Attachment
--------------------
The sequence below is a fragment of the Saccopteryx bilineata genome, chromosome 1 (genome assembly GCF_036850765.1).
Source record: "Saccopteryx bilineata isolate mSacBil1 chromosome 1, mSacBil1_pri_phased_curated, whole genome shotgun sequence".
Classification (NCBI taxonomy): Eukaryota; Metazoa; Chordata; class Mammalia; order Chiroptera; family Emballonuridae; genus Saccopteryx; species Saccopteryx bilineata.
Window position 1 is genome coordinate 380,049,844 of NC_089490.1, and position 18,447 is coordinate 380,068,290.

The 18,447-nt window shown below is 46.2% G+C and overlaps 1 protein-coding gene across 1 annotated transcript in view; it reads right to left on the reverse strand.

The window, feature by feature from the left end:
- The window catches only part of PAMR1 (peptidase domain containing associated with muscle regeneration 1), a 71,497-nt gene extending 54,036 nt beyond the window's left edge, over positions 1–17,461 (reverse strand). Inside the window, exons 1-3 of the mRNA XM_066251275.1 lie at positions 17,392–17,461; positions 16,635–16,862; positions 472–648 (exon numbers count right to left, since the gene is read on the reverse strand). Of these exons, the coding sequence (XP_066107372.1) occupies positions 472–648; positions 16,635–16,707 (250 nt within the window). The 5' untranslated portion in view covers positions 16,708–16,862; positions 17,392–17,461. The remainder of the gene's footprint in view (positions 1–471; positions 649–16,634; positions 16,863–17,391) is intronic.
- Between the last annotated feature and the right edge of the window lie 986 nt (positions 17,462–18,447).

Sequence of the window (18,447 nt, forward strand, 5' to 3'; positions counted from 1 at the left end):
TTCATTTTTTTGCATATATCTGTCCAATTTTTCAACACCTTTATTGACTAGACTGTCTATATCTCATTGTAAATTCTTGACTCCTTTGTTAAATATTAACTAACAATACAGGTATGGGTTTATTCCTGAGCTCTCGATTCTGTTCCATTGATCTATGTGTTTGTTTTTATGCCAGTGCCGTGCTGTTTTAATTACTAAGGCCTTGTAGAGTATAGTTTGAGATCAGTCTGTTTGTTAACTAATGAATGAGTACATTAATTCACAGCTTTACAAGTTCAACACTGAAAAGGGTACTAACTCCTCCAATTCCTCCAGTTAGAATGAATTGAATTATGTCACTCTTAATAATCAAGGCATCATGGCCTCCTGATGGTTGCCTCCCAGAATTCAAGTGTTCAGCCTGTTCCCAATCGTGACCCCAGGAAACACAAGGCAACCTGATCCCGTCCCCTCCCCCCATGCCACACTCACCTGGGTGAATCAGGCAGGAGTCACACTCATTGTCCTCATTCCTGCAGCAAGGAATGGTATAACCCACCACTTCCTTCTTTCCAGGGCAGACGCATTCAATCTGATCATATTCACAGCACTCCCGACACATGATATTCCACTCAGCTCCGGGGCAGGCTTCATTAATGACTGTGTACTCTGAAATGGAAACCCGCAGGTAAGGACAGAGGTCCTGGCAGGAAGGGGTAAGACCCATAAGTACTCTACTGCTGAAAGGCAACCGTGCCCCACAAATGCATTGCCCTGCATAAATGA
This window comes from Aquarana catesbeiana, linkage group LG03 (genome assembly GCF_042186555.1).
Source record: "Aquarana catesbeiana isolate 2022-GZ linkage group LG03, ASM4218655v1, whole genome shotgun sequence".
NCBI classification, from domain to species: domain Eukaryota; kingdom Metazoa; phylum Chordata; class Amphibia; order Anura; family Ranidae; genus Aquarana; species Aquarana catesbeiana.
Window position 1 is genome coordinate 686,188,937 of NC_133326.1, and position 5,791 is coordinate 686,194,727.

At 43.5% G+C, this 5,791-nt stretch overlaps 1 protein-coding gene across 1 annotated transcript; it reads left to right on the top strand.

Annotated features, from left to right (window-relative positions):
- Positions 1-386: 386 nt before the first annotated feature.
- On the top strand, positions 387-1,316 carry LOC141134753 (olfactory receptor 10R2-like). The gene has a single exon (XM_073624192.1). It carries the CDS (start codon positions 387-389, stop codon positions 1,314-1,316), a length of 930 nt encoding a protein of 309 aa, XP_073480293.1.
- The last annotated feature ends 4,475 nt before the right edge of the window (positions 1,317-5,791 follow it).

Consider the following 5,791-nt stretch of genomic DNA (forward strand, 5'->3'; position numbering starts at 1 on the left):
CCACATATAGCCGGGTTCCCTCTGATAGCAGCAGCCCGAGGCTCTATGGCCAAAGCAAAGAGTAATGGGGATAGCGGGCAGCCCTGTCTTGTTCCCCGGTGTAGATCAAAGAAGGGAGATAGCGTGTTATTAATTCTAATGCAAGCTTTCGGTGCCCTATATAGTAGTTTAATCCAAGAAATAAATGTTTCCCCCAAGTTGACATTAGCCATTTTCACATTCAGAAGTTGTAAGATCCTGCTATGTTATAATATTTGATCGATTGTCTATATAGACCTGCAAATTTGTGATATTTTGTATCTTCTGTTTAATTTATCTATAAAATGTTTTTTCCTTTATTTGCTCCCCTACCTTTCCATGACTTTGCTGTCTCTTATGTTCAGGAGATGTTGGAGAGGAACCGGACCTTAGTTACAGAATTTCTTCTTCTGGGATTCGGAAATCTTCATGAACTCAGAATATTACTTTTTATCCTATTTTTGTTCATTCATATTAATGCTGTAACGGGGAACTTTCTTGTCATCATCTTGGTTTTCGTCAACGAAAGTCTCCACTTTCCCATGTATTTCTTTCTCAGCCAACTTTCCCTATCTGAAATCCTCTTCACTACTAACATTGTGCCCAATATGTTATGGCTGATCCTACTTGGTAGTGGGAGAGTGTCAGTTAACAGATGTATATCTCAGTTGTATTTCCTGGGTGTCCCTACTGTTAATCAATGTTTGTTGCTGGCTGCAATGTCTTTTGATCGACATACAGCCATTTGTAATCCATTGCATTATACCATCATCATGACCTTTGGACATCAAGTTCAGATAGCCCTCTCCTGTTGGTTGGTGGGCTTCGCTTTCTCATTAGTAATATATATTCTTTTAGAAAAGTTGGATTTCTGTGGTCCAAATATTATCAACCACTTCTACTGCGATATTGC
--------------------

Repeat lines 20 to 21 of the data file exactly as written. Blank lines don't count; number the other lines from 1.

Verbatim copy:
Consider the following 5,791-nt stretch of genomic DNA (forward strand, 5'->3'; position numbering starts at 1 on the left):
CCACATATAGCCGGGTTCCCTCTGATAGCAGCAGCCCGAGGCTCTATGGCCAAAGCAAAGAGTAATGGGGATAGCGGGCAGCCCTGTCTTGTTCCCCGGTGTAGATCAAAGAAGGGAGATAGCGTGTTATTAATTCTAATGCAAGCTTTCGGTGCCCTATATAGTAGTTTAATCCAAGAAATAAATGTTTCCCCCAAGTTGACATTAGCCATTTTCACATTCAGAAGTTGTAAGATCCTGCTATGTTATAATATTTGATCGATTGTCTATATAGACCTGCAAATTTGTGATATTTTGTATCTTCTGTTTAATTTATCTATAAAATGTTTTTTCCTTTATTTGCTCCCCTACCTTTCCATGACTTTGCTGTCTCTTATGTTCAGGAGATGTTGGAGAGGAACCGGACCTTAGTTACAGAATTTCTTCTTCTGGGATTCGGAAATCTTCATGAACTCAGAATATTACTTTTTATCCTATTTTTGTTCATTCATATTAATGCTGTAACGGGGAACTTTCTTGTCATCATCTTGGTTTTCGTCAACGAAAGTCTCCACTTTCCCATGTATTTCTTTCTCAGCCAACTTTCCCTATCTGAAATCCTCTTCACTACTAACATTGTGCCCAATATGTTATGGCTGATCCTACTTGGTAGTGGGAGAGTGTCAGTTAACAGATGTATATCTCAGTTGTATTTCCTGGGTGTCCCTACTGTTAATCAATGTTTGTTGCTGGCTGCAATGTCTTTTGATCGACATACAGCCATTTGTAATCCATTGCATTATACCATCATCATGACCTTTGGACATCAAGTTCAGATAGCCCTCTCCTGTTGGTTGGTGGGCTTCGCTTTCTCATTAGTAATATATATTCTTTTAGAAAAGTTGGATTTCTGTGGTCCAAATATTATCAACCACTTCTACTGCGATATTGC